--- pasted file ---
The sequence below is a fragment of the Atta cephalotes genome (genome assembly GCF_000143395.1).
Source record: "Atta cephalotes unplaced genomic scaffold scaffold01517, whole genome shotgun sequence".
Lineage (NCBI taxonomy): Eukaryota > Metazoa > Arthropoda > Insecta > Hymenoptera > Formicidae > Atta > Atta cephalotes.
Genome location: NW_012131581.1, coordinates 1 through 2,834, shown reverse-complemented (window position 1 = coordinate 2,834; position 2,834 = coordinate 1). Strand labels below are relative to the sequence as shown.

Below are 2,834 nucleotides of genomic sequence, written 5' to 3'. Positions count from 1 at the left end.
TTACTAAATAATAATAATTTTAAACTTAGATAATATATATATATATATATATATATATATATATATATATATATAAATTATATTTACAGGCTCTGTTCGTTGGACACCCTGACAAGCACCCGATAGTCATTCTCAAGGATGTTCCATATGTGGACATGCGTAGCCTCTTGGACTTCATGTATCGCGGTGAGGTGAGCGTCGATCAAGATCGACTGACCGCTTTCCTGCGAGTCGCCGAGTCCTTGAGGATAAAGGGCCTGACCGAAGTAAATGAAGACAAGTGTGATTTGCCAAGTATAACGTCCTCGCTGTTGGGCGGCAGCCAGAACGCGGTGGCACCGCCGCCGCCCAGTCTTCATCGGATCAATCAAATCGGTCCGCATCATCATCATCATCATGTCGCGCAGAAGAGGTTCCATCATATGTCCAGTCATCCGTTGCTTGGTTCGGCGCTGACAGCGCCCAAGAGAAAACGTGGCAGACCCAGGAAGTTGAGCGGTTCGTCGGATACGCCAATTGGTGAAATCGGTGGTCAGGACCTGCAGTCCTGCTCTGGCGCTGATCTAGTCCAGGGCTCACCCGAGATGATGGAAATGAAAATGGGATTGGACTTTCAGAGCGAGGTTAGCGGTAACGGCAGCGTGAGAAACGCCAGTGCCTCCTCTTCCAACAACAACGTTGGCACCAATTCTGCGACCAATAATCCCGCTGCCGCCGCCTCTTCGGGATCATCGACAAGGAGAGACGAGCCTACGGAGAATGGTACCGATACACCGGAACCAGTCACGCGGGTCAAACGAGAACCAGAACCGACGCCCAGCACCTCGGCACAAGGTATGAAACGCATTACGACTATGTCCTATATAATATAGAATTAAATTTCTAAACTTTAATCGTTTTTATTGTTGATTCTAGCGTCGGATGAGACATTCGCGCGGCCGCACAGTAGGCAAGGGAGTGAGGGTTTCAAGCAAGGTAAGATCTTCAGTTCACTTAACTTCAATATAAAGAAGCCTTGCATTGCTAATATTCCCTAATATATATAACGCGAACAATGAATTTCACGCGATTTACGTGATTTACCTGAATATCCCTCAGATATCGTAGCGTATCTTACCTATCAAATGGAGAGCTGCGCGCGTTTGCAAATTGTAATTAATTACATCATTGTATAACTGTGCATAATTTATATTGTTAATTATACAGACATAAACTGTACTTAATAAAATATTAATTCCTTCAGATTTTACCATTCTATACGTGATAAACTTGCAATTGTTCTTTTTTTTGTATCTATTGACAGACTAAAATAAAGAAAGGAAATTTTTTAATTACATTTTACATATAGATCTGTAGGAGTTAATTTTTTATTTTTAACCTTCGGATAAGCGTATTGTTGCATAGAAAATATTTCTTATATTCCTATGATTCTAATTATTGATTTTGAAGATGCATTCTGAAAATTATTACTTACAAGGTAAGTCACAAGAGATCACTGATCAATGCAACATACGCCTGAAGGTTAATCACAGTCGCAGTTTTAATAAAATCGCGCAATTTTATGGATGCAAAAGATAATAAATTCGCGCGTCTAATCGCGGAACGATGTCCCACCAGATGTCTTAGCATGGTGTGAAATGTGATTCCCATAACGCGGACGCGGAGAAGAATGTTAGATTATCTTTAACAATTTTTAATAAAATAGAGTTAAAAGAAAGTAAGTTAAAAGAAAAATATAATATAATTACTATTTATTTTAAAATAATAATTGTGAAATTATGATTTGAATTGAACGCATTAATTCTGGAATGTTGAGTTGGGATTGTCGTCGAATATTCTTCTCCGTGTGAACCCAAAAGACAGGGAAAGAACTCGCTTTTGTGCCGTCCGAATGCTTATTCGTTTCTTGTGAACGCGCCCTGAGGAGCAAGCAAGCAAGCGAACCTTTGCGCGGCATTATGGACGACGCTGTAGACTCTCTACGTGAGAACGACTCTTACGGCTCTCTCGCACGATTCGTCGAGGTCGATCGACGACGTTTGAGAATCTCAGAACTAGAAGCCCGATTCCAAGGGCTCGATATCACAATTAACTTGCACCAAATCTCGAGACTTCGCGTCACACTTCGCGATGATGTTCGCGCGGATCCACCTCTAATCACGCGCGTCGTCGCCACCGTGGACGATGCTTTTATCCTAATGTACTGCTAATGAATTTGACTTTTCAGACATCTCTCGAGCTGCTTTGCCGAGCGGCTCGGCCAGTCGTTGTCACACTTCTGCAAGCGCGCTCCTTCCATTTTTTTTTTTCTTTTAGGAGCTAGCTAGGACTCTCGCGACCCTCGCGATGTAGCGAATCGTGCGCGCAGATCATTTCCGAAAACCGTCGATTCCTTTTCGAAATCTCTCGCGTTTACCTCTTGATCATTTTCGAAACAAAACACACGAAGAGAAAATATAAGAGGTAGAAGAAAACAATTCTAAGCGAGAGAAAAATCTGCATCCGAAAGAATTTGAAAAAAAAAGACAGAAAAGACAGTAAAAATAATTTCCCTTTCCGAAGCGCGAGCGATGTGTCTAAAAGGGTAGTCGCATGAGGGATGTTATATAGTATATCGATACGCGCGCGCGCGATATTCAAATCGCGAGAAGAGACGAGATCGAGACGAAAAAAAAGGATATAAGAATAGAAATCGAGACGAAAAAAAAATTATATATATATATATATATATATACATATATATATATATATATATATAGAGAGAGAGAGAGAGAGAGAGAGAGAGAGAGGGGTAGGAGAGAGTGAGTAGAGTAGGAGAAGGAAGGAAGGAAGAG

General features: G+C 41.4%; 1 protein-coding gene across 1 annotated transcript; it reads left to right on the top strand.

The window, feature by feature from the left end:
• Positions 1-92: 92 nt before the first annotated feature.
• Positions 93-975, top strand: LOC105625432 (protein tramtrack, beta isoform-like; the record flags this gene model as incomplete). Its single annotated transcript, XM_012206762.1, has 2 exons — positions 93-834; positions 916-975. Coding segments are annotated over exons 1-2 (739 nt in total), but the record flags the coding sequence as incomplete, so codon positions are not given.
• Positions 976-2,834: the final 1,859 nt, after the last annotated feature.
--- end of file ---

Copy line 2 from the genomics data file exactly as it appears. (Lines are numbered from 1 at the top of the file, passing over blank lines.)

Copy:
Source record: "Atta cephalotes unplaced genomic scaffold scaffold01517, whole genome shotgun sequence".